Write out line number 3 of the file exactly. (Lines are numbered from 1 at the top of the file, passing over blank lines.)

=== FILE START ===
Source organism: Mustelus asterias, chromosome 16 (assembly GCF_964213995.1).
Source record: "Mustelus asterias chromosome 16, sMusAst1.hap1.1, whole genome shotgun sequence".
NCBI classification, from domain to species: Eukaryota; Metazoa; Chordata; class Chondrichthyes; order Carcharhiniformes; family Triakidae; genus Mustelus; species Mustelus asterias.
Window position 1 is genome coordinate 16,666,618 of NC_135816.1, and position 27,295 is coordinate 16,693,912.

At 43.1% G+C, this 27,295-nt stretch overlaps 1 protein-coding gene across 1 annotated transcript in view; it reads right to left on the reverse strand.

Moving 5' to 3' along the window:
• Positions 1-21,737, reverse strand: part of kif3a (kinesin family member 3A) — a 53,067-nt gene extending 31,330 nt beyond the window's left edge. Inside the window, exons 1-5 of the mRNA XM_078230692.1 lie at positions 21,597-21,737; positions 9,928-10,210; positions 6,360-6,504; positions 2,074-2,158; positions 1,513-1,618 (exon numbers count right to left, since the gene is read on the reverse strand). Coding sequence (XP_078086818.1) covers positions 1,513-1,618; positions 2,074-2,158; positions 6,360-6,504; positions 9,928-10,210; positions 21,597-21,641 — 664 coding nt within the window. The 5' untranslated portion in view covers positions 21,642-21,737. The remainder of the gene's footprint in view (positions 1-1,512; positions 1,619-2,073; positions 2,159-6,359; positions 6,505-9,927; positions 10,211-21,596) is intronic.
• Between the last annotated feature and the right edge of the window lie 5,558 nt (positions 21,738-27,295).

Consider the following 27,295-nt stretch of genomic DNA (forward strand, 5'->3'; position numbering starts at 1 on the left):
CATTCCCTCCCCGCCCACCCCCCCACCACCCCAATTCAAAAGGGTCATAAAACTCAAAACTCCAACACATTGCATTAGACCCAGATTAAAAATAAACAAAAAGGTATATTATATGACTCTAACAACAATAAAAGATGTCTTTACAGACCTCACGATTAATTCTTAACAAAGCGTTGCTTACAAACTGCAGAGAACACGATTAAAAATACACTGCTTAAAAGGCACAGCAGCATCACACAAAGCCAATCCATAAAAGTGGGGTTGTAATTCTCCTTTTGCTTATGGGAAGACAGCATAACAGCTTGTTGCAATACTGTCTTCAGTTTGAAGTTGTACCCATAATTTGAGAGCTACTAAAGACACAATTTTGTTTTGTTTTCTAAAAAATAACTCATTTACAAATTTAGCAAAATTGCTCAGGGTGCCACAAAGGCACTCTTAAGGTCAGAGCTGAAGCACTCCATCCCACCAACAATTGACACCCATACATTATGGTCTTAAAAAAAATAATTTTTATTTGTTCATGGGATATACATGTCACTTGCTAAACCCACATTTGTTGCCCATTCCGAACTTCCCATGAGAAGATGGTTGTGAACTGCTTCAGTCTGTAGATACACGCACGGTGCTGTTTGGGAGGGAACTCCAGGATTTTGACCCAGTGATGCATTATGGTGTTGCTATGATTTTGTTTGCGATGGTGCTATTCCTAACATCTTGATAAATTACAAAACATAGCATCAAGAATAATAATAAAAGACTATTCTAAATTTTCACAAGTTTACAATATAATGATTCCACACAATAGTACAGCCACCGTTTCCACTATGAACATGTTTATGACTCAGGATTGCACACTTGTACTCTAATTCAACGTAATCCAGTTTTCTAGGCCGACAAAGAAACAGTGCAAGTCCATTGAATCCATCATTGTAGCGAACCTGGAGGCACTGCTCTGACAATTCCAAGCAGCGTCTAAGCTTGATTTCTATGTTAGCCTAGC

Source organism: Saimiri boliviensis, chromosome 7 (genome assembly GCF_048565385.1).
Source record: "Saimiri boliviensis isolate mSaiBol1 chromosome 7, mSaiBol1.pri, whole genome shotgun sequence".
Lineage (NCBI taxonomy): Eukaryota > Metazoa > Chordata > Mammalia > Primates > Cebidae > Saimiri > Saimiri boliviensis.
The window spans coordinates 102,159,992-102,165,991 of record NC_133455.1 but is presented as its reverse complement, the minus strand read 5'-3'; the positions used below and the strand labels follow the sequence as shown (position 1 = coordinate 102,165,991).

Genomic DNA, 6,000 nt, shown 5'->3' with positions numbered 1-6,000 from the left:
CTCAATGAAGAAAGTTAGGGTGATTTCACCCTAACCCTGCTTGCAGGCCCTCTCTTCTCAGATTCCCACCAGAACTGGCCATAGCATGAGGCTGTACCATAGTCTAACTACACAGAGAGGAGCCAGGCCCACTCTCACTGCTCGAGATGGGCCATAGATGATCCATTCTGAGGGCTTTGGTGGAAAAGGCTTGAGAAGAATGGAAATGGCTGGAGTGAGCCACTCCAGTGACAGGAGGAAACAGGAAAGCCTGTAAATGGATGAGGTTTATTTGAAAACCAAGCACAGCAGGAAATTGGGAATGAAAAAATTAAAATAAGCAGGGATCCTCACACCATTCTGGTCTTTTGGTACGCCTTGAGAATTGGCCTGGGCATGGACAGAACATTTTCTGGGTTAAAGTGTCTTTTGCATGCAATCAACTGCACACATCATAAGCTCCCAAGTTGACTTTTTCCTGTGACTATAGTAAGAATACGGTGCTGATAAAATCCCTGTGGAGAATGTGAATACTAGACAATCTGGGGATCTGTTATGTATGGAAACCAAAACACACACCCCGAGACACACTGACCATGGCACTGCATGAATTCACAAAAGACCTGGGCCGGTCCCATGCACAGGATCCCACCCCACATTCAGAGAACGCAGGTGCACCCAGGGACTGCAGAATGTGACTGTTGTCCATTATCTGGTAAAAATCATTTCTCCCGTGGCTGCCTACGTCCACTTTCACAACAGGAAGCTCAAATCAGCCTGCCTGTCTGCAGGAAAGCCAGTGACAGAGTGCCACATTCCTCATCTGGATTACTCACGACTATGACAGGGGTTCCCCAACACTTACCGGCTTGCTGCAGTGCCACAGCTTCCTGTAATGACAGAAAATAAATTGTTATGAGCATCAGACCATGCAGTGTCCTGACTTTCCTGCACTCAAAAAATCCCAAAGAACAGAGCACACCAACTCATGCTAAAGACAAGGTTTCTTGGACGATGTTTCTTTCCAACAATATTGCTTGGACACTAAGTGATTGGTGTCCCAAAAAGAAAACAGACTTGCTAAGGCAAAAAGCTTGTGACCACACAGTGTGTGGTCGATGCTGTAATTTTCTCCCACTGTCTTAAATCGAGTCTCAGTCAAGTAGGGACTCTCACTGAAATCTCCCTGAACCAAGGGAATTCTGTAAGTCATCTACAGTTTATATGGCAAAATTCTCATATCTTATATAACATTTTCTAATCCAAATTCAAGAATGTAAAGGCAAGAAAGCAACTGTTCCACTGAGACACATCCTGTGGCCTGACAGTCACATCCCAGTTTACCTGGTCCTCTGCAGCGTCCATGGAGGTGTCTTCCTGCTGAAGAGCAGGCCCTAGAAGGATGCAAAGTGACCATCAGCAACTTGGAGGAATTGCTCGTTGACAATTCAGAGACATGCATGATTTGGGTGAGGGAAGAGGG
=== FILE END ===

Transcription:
NCBI classification, from domain to species: Eukaryota; Metazoa; Chordata; class Chondrichthyes; order Carcharhiniformes; family Triakidae; genus Mustelus; species Mustelus asterias.